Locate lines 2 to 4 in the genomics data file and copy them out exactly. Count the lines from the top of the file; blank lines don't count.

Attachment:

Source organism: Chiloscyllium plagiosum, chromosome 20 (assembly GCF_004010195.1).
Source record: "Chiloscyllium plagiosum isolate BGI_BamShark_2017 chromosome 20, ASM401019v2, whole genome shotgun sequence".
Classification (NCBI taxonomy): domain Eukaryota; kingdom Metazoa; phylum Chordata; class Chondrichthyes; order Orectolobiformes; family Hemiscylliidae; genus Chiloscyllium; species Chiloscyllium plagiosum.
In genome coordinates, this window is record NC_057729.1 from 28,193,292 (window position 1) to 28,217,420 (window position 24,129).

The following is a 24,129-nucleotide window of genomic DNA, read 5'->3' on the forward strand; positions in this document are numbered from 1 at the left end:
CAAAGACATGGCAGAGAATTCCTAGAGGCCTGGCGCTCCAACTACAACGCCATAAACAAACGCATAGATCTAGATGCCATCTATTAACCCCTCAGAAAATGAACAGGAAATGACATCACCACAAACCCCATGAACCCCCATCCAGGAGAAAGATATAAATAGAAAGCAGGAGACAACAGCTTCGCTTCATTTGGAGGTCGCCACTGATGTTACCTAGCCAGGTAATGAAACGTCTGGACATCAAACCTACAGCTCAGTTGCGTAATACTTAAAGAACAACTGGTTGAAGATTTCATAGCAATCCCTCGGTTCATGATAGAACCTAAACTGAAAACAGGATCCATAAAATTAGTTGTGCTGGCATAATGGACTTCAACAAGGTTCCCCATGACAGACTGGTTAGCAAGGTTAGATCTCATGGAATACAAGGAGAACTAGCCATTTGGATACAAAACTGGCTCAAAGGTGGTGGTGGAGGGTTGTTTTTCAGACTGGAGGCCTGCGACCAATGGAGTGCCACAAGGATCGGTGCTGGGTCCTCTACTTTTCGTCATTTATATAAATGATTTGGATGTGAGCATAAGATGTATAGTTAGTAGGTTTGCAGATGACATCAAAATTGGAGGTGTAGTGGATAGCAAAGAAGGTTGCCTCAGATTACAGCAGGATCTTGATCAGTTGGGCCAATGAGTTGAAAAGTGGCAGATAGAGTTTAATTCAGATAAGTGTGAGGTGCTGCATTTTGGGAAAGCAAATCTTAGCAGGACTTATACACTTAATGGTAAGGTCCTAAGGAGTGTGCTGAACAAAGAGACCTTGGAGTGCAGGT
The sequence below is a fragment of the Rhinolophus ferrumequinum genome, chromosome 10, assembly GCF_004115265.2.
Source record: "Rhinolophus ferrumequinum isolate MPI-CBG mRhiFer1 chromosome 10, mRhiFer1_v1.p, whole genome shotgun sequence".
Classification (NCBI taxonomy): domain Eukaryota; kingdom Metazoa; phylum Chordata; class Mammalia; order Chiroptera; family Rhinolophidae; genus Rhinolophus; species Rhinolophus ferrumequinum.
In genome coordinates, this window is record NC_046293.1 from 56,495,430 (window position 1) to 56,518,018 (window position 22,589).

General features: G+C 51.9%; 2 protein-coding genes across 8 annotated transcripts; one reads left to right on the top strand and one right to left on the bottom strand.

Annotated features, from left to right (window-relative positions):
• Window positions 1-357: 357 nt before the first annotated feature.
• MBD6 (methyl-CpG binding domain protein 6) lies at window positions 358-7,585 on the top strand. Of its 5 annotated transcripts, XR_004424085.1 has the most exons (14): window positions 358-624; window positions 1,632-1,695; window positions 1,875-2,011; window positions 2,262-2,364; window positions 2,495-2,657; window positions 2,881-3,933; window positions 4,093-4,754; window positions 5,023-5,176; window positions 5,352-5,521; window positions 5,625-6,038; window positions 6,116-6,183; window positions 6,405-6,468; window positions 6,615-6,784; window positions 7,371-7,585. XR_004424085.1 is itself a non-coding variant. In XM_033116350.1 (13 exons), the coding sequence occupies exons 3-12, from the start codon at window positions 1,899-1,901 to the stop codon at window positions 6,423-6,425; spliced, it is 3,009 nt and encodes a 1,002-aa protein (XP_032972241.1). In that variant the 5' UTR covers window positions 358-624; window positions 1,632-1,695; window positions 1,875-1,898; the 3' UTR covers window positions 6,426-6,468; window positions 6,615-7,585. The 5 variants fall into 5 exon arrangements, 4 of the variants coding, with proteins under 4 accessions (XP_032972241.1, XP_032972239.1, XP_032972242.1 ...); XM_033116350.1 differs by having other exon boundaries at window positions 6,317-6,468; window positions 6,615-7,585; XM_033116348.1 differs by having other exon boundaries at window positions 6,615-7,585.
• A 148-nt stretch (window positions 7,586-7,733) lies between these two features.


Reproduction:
Source record: "Chiloscyllium plagiosum isolate BGI_BamShark_2017 chromosome 20, ASM401019v2, whole genome shotgun sequence".
Classification (NCBI taxonomy): domain Eukaryota; kingdom Metazoa; phylum Chordata; class Chondrichthyes; order Orectolobiformes; family Hemiscylliidae; genus Chiloscyllium; species Chiloscyllium plagiosum.
In genome coordinates, this window is record NC_057729.1 from 28,193,292 (window position 1) to 28,217,420 (window position 24,129).